The above sounds it could be useful in comparing and contrasting the different approaches that vendors are taking in this respect, though almost bound to give you even more of a headache.
Thanks, rmhango. I've registered for this event, should be interesting. Got my trusty Extra Strength Tylenol (rapid release) on hand
Yeah, you know actually I think this is pretty cool.
I'd done a bunch of research on Software Defined Networking last year and at first I was a bit apprehensive. But after viewing a bunch of different demonstrations, including HP's latest "Flex Network" technology (http://h17007.www1.hp.com/us/en/whatsnew/090511.aspx), I can definitely see the value in such advancement.
Now I don't have a great many years experience in IT, but my opinion so far is that SDN would take a while to really catch on. Although it does have relatively broad buy-in so far by some pretty key players, including Cisco (http://blogs.cisco.com/datacenter/whats-new-with-cisco-and-openflow/), it's still got a very long way to go in the broader arena. While promising, my sense is that is will be quite a while before starts redefining the jobs of current Cisco network professionals.
While promising my sense is that is will be quite a while before starts redefining the jobs of current Cisco network professionals.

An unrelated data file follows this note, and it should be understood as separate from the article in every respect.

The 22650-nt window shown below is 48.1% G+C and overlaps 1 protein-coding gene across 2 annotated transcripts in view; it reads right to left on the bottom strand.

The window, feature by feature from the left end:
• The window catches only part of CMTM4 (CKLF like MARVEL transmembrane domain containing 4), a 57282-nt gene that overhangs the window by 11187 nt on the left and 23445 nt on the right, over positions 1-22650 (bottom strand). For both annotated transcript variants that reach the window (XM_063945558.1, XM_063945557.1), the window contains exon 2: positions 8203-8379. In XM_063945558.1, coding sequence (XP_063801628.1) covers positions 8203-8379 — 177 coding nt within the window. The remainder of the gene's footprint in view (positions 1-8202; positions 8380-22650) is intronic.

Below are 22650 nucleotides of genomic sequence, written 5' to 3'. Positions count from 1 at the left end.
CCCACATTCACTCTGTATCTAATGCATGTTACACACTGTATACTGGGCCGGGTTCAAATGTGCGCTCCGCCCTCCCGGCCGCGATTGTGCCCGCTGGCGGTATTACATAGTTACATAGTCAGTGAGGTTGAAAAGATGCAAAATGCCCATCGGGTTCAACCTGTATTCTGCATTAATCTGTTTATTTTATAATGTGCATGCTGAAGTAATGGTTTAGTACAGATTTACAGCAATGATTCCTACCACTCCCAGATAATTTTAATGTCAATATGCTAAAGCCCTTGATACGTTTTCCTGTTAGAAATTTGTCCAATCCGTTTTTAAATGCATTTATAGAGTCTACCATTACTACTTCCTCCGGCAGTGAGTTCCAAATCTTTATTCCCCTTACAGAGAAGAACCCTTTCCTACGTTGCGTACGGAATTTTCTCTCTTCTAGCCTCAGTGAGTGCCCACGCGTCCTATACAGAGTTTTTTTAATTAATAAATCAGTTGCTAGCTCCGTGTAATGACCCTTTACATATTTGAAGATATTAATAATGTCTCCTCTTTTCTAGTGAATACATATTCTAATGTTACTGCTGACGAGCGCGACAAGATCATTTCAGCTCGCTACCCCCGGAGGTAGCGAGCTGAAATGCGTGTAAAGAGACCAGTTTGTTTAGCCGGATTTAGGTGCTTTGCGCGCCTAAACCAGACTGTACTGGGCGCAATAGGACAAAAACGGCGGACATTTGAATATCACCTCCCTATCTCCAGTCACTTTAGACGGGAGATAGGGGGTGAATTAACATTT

Hmm! I'm not so sure?
Managed to find some time to bring myself up to speed (with the architecture at least), not sure how many releases we are away from maturity, but the future looks like it will incorporate both the configuration and/or programming of networks.
Perhaps a case of program where you can and configure where you must!
Isn't programming a form or configuration?
It's all perspective... New, old, SSDD, whatever.
Cool article, thanks for the find. I'm honestly quite glad to see technology continually revolutionizing things for the better. That said, I still personally don't fear my skillset will be going the way of Novell any time real soon.
And just to highlight, that article actually focuses on a product providing layer 4-7 network services (load balancers, firewall, VPN,etc), not layer 2-3 network intrastructure SDN. But to your point, while I think the technology is revolutionary, I'm not yet convinced that the buy-in is broad enough, nor circumstances ideal enough, for companies to completely jump ship and so disruptively overhauld their networks. Maybe that will be different in 5 years, but that's plenty of time to amend to one's skill-set. If it's supposedly that easy to use, then it'll be that easy to learn.
Lastly, do I think it would be so easy to learn that organizations would start hacking off their network operators to replace with low-wage Windows GUI script kiddies? I personally do not foresee companies dispensing with the perspective and experience that "legacy network operators" would have to offer, at least not for a long while.
Much of that depends on how well those GUIs are designed and what they are (or are not) capable of!
The difference is though, what happens when something goes wrong? Scripts are great, but under expected circumstances!
In the end, nothing will replace experience! Many tasks can be made easier, and it's all fun and games until someone loses an eye!
CNEs certainly had their day and though it may not be of much comfort to them at least Novell is still operational.
Overall I think you make a reasonable assumption, though get the impression it may be from a narrow perspective, all I would add is not to underestimate the role of economics in technology adoption and decisions.